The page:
The Chicago Teachers' Union strike may be over, but it has reignited the broader debate over education reform. Behind Chicago Mayor Rahm Emanuel’s negotiation stance is that underperforming schools are caused, at least in part, by underperforming teachers, and improving those schools requires better teachers who work harder and are easier to fire. Bad students just need better teachers, the thinking goes. It’s was part of the policy stance behind the attitude of former Washington, D.C. schools chief Michelle Rhee, and was popularized in the hit documentary, Waiting for Superman.
If reformers are starting from that idea, then it must seem ridiculous that part of the Chicago contract negotiations hinge on paying those teachers better. There’s a popular idea that all of these teachers, who, after all, get summers off, are overpaid. We can’t answer the policy questions, but it’s pretty easy to see whether teachers are overpaid compared to other certified professionals with bachelor’s degree. The Prospect decided to look at how teacher pay has changed since 1997, which was the oldest year for which we could find data online, until 2011, the most recent year for which data is available, and compared it with how pay has changed for similar professions—accounting and nursing. According to data from the Bureau of Labor Statistics, teacher pay started off at a lower level nationally, and rose more slowly in the past 14 years.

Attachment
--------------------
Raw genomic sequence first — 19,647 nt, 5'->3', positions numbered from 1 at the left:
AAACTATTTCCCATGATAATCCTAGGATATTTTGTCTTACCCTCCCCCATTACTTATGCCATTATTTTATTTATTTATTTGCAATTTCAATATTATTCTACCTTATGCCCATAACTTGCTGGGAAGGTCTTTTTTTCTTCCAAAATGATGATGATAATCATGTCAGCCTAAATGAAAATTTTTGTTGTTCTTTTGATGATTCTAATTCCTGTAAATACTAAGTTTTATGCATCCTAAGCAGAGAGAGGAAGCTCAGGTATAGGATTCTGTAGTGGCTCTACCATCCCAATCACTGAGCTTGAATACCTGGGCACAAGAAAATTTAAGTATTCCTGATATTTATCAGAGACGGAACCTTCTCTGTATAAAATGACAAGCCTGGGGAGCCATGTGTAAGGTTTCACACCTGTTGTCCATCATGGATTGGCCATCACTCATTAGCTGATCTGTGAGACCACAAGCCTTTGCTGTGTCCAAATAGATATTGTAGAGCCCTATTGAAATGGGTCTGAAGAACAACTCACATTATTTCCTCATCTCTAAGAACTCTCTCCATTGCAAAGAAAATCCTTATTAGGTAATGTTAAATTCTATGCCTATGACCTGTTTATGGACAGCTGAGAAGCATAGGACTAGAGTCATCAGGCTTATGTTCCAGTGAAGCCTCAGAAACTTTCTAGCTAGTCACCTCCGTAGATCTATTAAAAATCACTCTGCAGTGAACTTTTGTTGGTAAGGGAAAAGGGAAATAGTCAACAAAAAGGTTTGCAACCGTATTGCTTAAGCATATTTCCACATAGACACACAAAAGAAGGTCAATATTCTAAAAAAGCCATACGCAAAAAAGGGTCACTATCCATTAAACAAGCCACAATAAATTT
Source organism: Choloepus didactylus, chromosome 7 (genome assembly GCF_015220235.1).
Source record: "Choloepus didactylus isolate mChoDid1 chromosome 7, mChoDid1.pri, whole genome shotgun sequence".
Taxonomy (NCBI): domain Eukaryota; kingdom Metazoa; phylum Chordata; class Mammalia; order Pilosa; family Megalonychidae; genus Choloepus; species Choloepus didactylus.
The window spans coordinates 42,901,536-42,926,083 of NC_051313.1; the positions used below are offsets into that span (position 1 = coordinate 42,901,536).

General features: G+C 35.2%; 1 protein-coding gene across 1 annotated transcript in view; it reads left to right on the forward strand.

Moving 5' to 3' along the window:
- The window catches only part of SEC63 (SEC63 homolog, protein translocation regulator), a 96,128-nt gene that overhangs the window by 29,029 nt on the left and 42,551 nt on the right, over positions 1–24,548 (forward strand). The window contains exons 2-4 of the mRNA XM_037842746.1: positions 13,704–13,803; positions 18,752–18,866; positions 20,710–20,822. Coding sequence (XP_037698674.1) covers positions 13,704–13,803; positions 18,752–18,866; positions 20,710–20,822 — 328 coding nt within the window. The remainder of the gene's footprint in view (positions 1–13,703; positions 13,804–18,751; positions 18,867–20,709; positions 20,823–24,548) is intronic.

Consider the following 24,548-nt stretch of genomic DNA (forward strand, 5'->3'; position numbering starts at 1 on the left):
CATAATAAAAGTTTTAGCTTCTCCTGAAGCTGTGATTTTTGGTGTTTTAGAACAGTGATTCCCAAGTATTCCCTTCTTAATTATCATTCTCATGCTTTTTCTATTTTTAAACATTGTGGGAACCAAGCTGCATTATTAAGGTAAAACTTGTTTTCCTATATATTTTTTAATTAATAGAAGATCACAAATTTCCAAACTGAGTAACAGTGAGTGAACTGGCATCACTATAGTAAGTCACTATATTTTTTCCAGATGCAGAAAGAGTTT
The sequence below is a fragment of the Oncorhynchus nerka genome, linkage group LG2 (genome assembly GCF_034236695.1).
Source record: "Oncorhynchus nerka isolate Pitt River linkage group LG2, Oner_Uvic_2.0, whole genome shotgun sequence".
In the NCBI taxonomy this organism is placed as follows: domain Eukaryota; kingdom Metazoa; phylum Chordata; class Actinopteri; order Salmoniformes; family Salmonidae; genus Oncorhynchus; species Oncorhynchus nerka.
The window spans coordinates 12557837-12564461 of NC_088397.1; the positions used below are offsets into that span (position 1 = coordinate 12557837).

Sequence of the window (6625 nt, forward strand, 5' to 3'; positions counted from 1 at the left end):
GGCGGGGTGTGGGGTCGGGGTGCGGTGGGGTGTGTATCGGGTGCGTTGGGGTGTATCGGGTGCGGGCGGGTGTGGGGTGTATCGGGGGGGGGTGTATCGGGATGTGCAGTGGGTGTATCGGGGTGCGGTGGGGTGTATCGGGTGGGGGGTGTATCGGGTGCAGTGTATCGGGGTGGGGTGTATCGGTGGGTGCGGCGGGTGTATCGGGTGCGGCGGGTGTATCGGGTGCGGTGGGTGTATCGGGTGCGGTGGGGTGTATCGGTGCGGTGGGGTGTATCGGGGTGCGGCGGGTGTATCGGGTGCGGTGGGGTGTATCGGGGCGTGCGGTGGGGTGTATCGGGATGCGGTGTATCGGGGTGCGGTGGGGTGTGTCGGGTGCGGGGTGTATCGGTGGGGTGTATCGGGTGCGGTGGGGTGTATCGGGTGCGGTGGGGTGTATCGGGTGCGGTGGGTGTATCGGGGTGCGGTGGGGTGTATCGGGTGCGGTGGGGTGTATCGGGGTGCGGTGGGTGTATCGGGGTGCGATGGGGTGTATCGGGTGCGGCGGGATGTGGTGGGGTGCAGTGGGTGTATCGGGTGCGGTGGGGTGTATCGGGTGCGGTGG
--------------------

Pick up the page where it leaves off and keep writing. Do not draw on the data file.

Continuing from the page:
What about the idea that Chicago teachers are getting paid outrageous amounts? For that, we went to the National Council on Teacher Quality, a “teacher reform” organization that collects data on teacher pay and other components of collective bargaining agreements. (It is nonpartisan, and is funded by private big shots like the Bill and Melinda Gates foundation, but it “was founded in 2000 to provide an alternative national voice to existing teacher organizations,” i.e., teachers unions. Still, it provides useful information on teacher pay across the country.)
The Prospect compared Chicago to eight other of the largest school districts in the country, and looked at the entry-level pay and the highest step on the salary schedule. Chicago annual pay starts about $10,000 higher than the biggest counties in Florida, which dominates the chart with its many large school districts. It also reaches higher than all the districts other than New York City. The median salary for Chicago teachers is $67,974, which is just south of the exact middle of the bar in the graph below to Chicago.
It should be no surprise that New York City is so high—it's routinely ranked as the most expensive city in North America on cost of living indexes. Chicago ranks lower, at 110 in a report from a human resources consulting firm, Mercer, [requires a subscription], right at the same level as Miami, Florida, where teachers are paid less. But if the argument is that American school children need quality teachers, cutting teacher pay in a race to the bottom is an odd strategy.
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